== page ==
The sweets from Cádiz taste like a tradition. They are born as a result of a perfect mix of cultures, scented with sugar syrup, honey, almond and ajonjolí (sesame): these are authentic quick bites into history. In their flavours we may find a latent footprint of their Arab origin, especially in the typical Christmas sweets. They’re parenthesis in time, a step backwards, where quality and passion for homemade taste reign together.
Sweets from Cádiz have a distinctive mark of origin in their taste. The most emblematic recipes of its pastry have been transmitted from generation to generation and continue and be elaborated nowadays with natural ingredients and crafted completely by hand.
Among the most typical sweets we can highlight the traditional Medina Sidonia Alfajor, guaranteed by the EU’s protected geographical indication (PGI). Originally called alajú, it’s made with honey, almonds, hazelnut, flour, breadcrumbs and spices.
It has a toasted colour when cut, with a spicy aroma and a very original taste, reminiscent of nuts and honey. It’s healthy and delicious and has got a great personality. It’s shaped like a thread and is presented in individual pieces wrapped in paper of different weights and sizes. They’re usually part of Christmas sweets, although their consumption tends to expand to other seasons.PGI Alfajor de Medina Sidonia
Another peculiar sweet is Pan or Turrón de Cádiz. It’s a marzipan sweet filled with bits of candied fruits and cabello de ángel (sweet pumpkin) with a special form that looks like a chest. Its origin is attributed to the French invasion that, at the beginning of the 19th century, kept the city of Cádiz under siege for a long period of time, causing food supply problems for the population. This forced its inhabitants to use the almond stored in customs for the overseas colonies, elaborating this product.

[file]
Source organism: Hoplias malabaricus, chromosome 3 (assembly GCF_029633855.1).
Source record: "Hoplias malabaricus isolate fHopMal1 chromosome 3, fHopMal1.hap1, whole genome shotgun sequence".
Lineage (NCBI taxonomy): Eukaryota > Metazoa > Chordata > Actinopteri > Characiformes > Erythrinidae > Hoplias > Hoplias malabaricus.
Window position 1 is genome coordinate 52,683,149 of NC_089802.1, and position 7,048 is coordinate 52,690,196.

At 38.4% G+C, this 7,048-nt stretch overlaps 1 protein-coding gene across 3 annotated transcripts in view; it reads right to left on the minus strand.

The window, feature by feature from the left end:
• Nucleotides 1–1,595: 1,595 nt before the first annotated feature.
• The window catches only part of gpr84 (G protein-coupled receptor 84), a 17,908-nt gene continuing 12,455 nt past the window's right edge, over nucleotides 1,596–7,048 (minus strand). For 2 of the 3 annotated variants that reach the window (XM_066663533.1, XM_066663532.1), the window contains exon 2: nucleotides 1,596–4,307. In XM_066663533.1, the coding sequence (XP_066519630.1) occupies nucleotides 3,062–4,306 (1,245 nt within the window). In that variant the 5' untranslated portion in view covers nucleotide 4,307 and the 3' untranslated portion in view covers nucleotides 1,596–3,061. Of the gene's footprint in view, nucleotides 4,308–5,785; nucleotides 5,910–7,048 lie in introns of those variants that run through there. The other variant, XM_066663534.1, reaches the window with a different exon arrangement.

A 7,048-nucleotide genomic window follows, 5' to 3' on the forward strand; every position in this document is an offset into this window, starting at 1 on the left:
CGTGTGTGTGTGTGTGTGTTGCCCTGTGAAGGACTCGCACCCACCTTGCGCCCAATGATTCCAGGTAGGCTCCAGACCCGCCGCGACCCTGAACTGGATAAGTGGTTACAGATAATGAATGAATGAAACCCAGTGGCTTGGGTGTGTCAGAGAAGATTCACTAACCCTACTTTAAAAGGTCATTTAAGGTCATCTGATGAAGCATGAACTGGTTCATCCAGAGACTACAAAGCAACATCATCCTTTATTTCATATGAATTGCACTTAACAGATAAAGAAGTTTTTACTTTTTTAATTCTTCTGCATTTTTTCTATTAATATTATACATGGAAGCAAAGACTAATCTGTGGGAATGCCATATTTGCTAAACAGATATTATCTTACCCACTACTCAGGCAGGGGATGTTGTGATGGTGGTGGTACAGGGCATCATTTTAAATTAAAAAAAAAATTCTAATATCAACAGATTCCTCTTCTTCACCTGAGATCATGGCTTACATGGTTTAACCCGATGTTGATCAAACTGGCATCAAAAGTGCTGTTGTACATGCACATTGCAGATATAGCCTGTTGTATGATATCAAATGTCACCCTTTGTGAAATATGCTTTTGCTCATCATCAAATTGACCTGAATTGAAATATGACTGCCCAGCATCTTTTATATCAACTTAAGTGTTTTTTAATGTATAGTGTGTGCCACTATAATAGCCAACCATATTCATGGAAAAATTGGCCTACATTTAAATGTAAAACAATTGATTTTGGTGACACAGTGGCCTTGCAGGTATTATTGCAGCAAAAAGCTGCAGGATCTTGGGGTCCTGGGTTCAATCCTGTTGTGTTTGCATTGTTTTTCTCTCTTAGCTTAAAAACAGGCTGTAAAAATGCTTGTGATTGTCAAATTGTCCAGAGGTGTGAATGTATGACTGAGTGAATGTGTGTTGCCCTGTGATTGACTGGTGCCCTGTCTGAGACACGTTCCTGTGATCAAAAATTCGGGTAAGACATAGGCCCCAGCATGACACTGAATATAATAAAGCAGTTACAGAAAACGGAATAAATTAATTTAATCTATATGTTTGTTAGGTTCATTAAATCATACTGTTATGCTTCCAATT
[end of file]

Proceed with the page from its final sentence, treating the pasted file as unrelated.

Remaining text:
Alongside with pestiños – another Arab tradition, made with flour dough, fried in olive oil and passed through honey, they form part of the so-called “pan fruits” or “fried foods”. They’re the most typical Christmas sweets of the Cádiz capital.
Apart from the above-mentioned sweets, the province has a rich and varied pastry tradition with some specialties in most of its towns. Tortas, roscos (donuts), mantecados, polvorones, yemas (sweet yolks), cinnamon crusts, torrijas (type of French toasts), sponge cakes, and so on and so forth.
Bakeries in Cádiz innovate without leaving the tradition aside, in order to give the typical sweet an increasingly modern and international flavour. For example, the traditional almond teja (petit four) has given way to a wide variety: coconut, chocolate, pine nuts and, the newest ones, gluten-free and sugar-free. In addition, chocolate and candies of excellent quality and original presentation have appeared on the market and are now finding a place in some of the most exclusive shops in Europe.